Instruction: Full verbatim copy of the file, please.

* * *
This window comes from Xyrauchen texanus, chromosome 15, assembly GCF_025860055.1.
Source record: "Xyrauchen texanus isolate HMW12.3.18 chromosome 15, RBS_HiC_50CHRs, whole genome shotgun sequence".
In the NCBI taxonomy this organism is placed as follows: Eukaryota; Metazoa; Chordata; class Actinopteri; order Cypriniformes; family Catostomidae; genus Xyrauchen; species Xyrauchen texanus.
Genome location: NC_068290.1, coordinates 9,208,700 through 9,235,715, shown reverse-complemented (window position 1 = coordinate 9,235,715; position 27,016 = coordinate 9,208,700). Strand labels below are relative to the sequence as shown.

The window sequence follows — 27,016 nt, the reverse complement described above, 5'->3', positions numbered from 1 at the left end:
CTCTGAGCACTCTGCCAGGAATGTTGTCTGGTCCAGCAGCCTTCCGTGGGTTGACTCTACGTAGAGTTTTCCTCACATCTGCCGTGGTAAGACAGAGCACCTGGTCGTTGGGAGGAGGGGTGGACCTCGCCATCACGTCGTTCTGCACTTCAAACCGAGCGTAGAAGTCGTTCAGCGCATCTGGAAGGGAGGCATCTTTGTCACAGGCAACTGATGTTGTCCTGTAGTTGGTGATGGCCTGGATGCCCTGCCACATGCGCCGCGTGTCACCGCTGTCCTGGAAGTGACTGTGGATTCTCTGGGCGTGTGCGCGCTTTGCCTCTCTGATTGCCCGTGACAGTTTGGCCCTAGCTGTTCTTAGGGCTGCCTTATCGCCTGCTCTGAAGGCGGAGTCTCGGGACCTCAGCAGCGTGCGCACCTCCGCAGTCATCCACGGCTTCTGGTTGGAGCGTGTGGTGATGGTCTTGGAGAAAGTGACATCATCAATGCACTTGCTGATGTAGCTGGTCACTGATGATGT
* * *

This window comes from Xyrauchen texanus, chromosome 15, assembly GCF_025860055.1.
Source record: "Xyrauchen texanus isolate HMW12.3.18 chromosome 15, RBS_HiC_50CHRs, whole genome shotgun sequence".
In the NCBI taxonomy this organism is placed as follows: Eukaryota; Metazoa; Chordata; class Actinopteri; order Cypriniformes; family Catostomidae; genus Xyrauchen; species Xyrauchen texanus.
Genome location: NC_068290.1, coordinates 9,208,700 through 9,235,715, shown reverse-complemented (window position 1 = coordinate 9,235,715; position 27,016 = coordinate 9,208,700). Strand labels below are relative to the sequence as shown.

The window sequence follows — 27,016 nt, the reverse complement described above, 5'->3', positions numbered from 1 at the left end:
CTCTGAGCACTCTGCCAGGAATGTTGTCTGGTCCAGCAGCCTTCCGTGGGTTGACTCTACGTAGAGTTTTCCTCACATCTGCCGTGGTAAGACAGAGCACCTGGTCGTTGGGAGGAGGGGTGGACCTCGCCATCACGTCGTTCTGCACTTCAAACCGAGCGTAGAAGTCGTTCAGCGCATCTGGAAGGGAGGCATCTTTGTCACAGGCAACTGATGTTGTCCTGTAGTTGGTGATGGCCTGGATGCCCTGCCACATGCGCCGCGTGTCACCGCTGTCCTGGAAGTGACTGTGGATTCTCTGGGCGTGTGCGCGCTTTGCCTCTCTGATTGCCCGTGACAGTTTGGCCCTAGCTGTTCTTAGGGCTGCCTTATCGCCTGCTCTGAAGGCGGAGTCTCGGGACCTCAGCAGCGTGCGCACCTCCGCAGTCATCCACGGCTTCTGGTTGGAGCGTGTGGTGATGGTCTTGGAGAAAGTGACATCATCAATGCACTTGCTGATGTAGCTGGTCACTGATGATGT